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Trans-Siberian Orchestra: Christmas Eve & Other Stories

Let's get this clear from the beginning. The Trans-Siberian Orchestra comes from Savatage and oddly enough there are still some people who are not aware of this as the origin point f the group. The signature piece of this Metal Ensemble entitled "Christmas Eve Sarajevo" first appeared on the Savatage CD Dead Winter Dead. The tune stood out on the CD back then and also received a large amount of airplay on stations that would never play the music of Savatage in the first place. The music of 1996 was very steeped in the "alternative" movement and hard rock music was seldom heard and looked to die a quiet death. Clearly this track would prove another road could be taken with heavy music.

The players on this piece include Chris Caffery, Jeff Plate, Al Pitrelli, Johnny Lee Middleton, Zak Stevens and Jon Oliva (who are all from Savatage on guitars, drums, bass, keys and vocals respectively). In addition to these metal stalwarts are co-creator Bob Kinkel (keys) and Tom Farese as one of the main vocal leads. There are at least another dozen or so singers that I have left off this writing. Most of these folks listed make up the East Coast Company of the touring entity that the group becomes each year.

Since the story that the music is based upon is by Paul O'Neill (a long time contributor to some Savatage material as well as co-creator of the Trans-Siberian Orchestra) the booklet that accompanies the piece includes the full tale and all the lyrics to these often very powerful tunes. The story is quite simple. It tells of an Angel on a mission from God on his visit to Earth at Christmas time. It follows his journey and tells of the people and things he comes in contact with. Very effective….It works. I usually will glance over the booklets on CD's for a minute or two, but in this case I had found myself referring to it each and every time the music begins. Those who see them live can agree that it helps to do this as a prep to the shows. The group will perform this CD in its practical entirety at each show for the Holiday Season.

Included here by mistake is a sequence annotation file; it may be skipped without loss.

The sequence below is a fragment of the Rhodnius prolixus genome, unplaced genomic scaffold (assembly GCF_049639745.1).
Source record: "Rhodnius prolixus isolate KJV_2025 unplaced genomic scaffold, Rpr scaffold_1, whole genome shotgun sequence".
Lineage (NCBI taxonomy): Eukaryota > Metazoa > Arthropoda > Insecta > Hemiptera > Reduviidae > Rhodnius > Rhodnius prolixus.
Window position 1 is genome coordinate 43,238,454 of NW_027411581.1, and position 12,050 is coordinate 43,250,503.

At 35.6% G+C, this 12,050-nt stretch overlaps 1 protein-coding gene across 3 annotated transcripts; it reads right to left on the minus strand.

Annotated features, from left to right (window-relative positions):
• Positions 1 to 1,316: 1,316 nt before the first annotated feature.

Since this release the TSO (as they are lovingly referred to by fans) have released two more Christmas CD's ("The Christmas Attic" and most recently "The Lost Christmas Eve") as well as one non Holiday presentation called "Beethoven's Last Night". However, the first one remains the fan favorite and is a very tough piece to follow up on or surpass with any ease. This CD comes with the highest of recommendations from me as I view it as a work of genius. There are so many powerful moments on it, and while you might play it for one number or two you will often find yourself listening to the entire piece.

Alongside of the many instrumentals of which I find so many favorites, there are some stand out vocal numbers. Among these "Ornament" and "Old City Bar" which actually work together in the story. Who should buy it this item, well anyone who likes a great piece of music for the Holiday Season, and is a fan of great storytelling. I have loved the piece for years now, and it never gets stale. Enjoy.

Track Listing
1. An Angel Came Down
2. O Come All Ye Faithful/O Holy Night (Intrumental)
3. A Star To Follow
4. First Snow (Instrumental)
5. The Silent Nutcracker (Instrumental)
6. A Mad Russian's Christmas (Instrumental)
7. The Prince Of Peace
8. Christmas Eve/Sarajevo 12/24 (Instrumental)
9. Good King Joy
10. Ornament
11. The First Noel (Instrumental)
12. Old City Bar
13. Promises To Keep
14. This Christmas Day
15. An Angel Returned
16. O Holy Night (acoustic)
17. God Rest Ye Merry Gentlemen (acoustic)

Added: December 16th 2006
Reviewer: Ken Pierce
Related Link: TSO Website
Hits: 2866
Language: english

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» Reader Comments:

Trans-Siberian Orchestra: Christmas Eve & Other Stories
Posted by Hugh Dark on 2006-12-16 20:51:51
My Score:

This is an excellent cd. It would have been perfect save for a couple of mistakes. The childrens choir found on "A Star To Follow" and "Promises To Keep" almost makes you want to gag. I realize that the innocence of children help elevate a certain aspect of the Christmas spirit, but in this musical setting it stands in opposition to the compositional depth of the cd. The other "mistake" is found in the vocal performance in "Good King Joy". When the guy starts out he is grooving right along and everything is fine. It's when he gets to the "money" notes at the end of the tune where he has to sustain and hold his vibrato... It is clear that the guy was WAY over his head and that section should not have been given a pass to make it to the recording in that iteration, No way! Other than that it's a must have.

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